We settled in South Dallas-Fair Park in the 1980s. This is where my husband and I purchased our first and only home — three bedrooms, one bath. We liked the area because of its access to transportation options to move all about the city, whether by car, bus, on foot, or later by light-rail. Plus everybody in the neighborhood knew everyone else, making for a true sense of community.
My husband died of cancer two years after we bought our house. I was employed at a medical laboratory located near Baylor hospital, so I chose to stay because if my car broke down I could walk to the bus stop for a short ride to work.
Unfortunately this community deteriorated during the 1990s, due to longtime residents retiring to nursing homes or dying, which left their heirs to maintain properties. Some did, but most married and couldn’t get away fast enough to life in the suburbs. Properties became nests for drugs and prostitution and other criminal activities.
In 2004, a group of us that cared about this area and owned our homes organized a crime watch and reached out to the police for support. I was nominated and selected president of the then-new Dolphin Heights Neighborhood Association, representing our little corner of South Dallas-Fair Park.
I saw a need to bring this community together. We walked the streets, getting to better know our neighbors and whether they were proud of living here. Not all of them were. Some hated it. That’s understandable, as crime was prevalent at the time. I reached out to families, mainly Hispanic, who began to move into the neighborhood about what they wanted in their community. They wanted what we all want, really. They wanted a clean, safe, and healthy environment for their children. With their help, we began to reshape our neighborhood into a quieter and safer place.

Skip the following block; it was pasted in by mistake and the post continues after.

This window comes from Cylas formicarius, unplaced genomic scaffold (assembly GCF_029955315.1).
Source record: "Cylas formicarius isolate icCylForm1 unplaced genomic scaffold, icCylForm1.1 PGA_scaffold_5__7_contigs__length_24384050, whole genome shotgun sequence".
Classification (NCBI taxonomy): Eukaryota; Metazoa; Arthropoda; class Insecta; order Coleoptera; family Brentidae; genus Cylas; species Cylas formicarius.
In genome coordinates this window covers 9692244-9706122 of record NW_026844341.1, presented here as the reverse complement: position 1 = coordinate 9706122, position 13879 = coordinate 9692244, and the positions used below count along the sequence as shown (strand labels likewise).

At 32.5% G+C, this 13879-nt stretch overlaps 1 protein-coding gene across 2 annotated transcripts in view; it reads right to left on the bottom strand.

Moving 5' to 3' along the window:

One special family — among many I came to know — had been looking for a larger house for the 10 of them. They found one, but it was not in Dolphin Heights. They stopped by one evening to tell me they would rather stay put because it was safer here, that their children had a place to come and get help with homework or other issues (through the association’s after-school tutoring program), and best of all they knew everyone in the community.
That was 11 years ago. Four of their children are still attending our after-school and summer programs.
We all get together for community meetings every month. We have potluck get-togethers, and in August we celebrate National Night Out against crime. The kiddos get school supplies and backpacks along with hot dogs, chips, and drinks. There’s great cultural diversity in South Dallas-Fair Park, as it’s drawn together people of varied ethnic backgrounds. There is much support from the Dallas Police Department and the city.
Recently I have met two new couples coming to build their first homes in Dolphin Heights. When I asked them why they chose to move here? Because it’s in a central spot within the city of Dallas, there’s hardly any criminal activity, and they like the family-friendly environment.
Personally I could never live anywhere else.
Anna Hill has lived in the South Dallas-Fair Park neighborhood since 1984.